Testing a Node.js application with the native module: assert

Testing a Node.js application with the native module: assert

Testing are a way that you can do to verify if the features of your application are working correctly, either isolated or integrated. This practice became a software development process called TDD (Test-driven development), what consist basically in create a test before build the feature, let it fail, and build the code to pass this test, what do the code to be smaller and focused.

To try this test approach in Node.js, we can use the "assert" module, what provide some basics functions to check your functions and methods. Notice some function from this module are deprecated and others are under test, so I'll just introduce the stable ones.

For this tutorial, I'm using Node.js, version 15.6.0 and npm, version 6.14.11.

To begin, you just import the module "assert" to your code

import assert from "assert"
...

The functions of the "assert" module throw an exception called AssertionError **when some tests failed, but it does nothing when it passes. To verify the result, without fight against a Node.js error, it is possible to put the assertions inside a "try catch".

import assert from "assert";

try {
    assert.strictEqual(5, 10, "The values are not equal"); //test if the values are equal
    console.log("Ok");
} catch(error) {
    if(error instanceof AssertionError) {
        console.error(error);
    }
}

We did our first test that will fail, but what is strictEqual? This function and others will be showed here.

assert.strictEqual(actual, expected[, message])

Check if the values are equals

  • actual Actual value
  • expected Expected value
  • message Error message

https://nodejs.org/api/assert.html#assert_assert_strictequal_actual_expected_message

assert.notStrictEqual(actual, expected[, message])

Inverse of strictEqual. Throw a AssertionError **if the values are equal.

  • actual Actual value
  • expected Expected value
  • message Error message
//...
assert.notStrictEqual(5, 10, "5 is equal to 10 ???");
//...

https://nodejs.org/api/assert.html#assert_assert_notstrictequal_actual_expected_message

assert.deepStrictEqual(actual, expected[, message])

  • "Tests for deep equality between the actual and expected parameters. "Deep" equality means that the enumerable "own" properties of child objects are recursively evaluated also by the following rules."
  • actual Actual value
  • expected Expected value
  • message Error message
//...
assert.deepStrictEqual(
  {name: "John", age: 20},
  {name: "John", age: 20},
);
//...

https://nodejs.org/api/assert.html#assert_assert_deepstrictequal_actual_expected_message

assert.notDeepStrictEqual(actual, expected[, message])

Basically, the inverse of deepStrictEqual. When the assertion is true, a AssertionError **is throw.

  • actual Actual value
  • expected Expected value
  • message Error message
//...
assert.notDeepStrictEqual(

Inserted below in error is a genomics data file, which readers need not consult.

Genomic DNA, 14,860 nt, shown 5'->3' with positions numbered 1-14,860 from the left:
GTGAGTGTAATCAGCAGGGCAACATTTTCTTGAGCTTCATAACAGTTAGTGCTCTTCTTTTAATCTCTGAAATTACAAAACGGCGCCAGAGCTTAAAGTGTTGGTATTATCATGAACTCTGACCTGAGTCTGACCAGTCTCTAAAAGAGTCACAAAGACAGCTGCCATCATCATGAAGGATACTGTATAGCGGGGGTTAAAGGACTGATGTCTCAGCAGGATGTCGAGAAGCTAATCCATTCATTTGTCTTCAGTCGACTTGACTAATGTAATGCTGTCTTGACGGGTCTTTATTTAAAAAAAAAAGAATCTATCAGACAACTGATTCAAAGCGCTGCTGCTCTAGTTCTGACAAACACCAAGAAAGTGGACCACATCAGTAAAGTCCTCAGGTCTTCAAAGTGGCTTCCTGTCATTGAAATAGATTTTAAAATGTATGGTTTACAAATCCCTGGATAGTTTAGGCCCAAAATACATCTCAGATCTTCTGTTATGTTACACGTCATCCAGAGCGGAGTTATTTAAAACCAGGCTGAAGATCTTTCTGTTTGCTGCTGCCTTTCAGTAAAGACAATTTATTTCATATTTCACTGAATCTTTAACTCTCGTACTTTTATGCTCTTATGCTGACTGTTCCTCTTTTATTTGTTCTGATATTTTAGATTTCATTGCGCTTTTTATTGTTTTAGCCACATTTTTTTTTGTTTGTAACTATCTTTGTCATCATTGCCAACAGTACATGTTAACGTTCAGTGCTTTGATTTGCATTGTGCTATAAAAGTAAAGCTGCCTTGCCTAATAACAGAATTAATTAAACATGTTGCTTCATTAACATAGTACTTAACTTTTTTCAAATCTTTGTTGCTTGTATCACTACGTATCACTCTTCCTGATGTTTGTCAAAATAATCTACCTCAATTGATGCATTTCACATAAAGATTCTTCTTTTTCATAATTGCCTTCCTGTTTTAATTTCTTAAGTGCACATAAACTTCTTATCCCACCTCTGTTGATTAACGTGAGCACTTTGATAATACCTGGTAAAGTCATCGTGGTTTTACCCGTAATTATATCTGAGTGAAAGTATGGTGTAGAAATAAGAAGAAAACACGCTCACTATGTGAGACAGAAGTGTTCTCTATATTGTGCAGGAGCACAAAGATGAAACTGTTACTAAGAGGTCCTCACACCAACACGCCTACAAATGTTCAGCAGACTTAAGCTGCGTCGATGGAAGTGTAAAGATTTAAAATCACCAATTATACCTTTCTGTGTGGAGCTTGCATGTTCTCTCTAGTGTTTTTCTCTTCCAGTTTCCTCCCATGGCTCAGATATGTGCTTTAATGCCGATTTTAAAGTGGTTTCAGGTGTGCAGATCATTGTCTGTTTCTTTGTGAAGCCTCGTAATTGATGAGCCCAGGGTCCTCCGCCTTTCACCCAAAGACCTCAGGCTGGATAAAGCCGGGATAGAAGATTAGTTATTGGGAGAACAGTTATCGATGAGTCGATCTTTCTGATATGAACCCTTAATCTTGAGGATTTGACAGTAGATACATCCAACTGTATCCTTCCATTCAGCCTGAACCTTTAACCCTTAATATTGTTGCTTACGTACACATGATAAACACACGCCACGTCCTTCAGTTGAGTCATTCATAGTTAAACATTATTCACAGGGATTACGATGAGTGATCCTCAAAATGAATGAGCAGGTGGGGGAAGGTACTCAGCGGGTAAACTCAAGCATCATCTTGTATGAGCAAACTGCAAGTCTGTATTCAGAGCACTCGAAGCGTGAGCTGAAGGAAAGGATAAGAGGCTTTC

{name: "John", age: 20},
  {name: "Mary", age: 20},
  "The objects are equals"
);
//...

https://nodejs.org/api/assert.html#assert_assert_notdeepstrictequal_actual_expected_message

assert.assert(value[, message])

Tests if the value of the expression is true. If it does not, throw an AssertionError.

  • value Expression to evaluate
  • message Error message
//...
assert.assert(10 < 5, "5 is not greater than to 10");
//...

assert.ifError(value)

Checks if the value is either null orundefined. If it does not, throw thevalue inside the AssertionError

  • value
//...
assert.ifError("it is not undefined");
//...

You can also test promises with:

assert.rejects(asyncFn[, error][, message])

Check if the asyncFn return a promise rejected. If it does not, a AssertionError **are thrown.

  • "If asyncFn is a function, and it throws an error synchronously, assert.rejects() will return a rejected Promise with that error. If the function does not return a promise, assert.rejects() will return a rejected Promise with an ERR_INVALID_RETURN_VALUE error. In both cases the error handler is skipped."
  • asyncFn Function that return a promise/ promise
  • error Result from the promise rejected
  • message Error message
//...
assert.rejects(async () => {
  return await Promise.reject({
    name: "John",
    age: "20"
  });
}, {
  name: "John",
  age: "20"
}, "Promise resolved!");

// or...
assert.rejects(Promise.reject({
    name: "John",
    age: "20"
  }), {
  name: "John",
  age: "20"
}, "Promise resolved!");
//...

https://nodejs.org/api/assert.html#assert_assert_rejects_asyncfn_error_message

And, if you need, just use the assert.fail([ḿessage]) to throw a AssertionError with this message.

The Node.js assert API is simple and easy to use, but can be useful if a test suit like Jest is too much to your requirements at a certain moment. Knowing the existence of this module and how you can use it can be helpful also if you want to take a Node.js certification, according to which I read.

At this article, I tried to bring here the functions of this module that is not deprecated, recommended by the documentation and what I guess which would be most used in the day life.

Thank you to read and feel to comment or correct me about something in the article. I hope this help you in some way.

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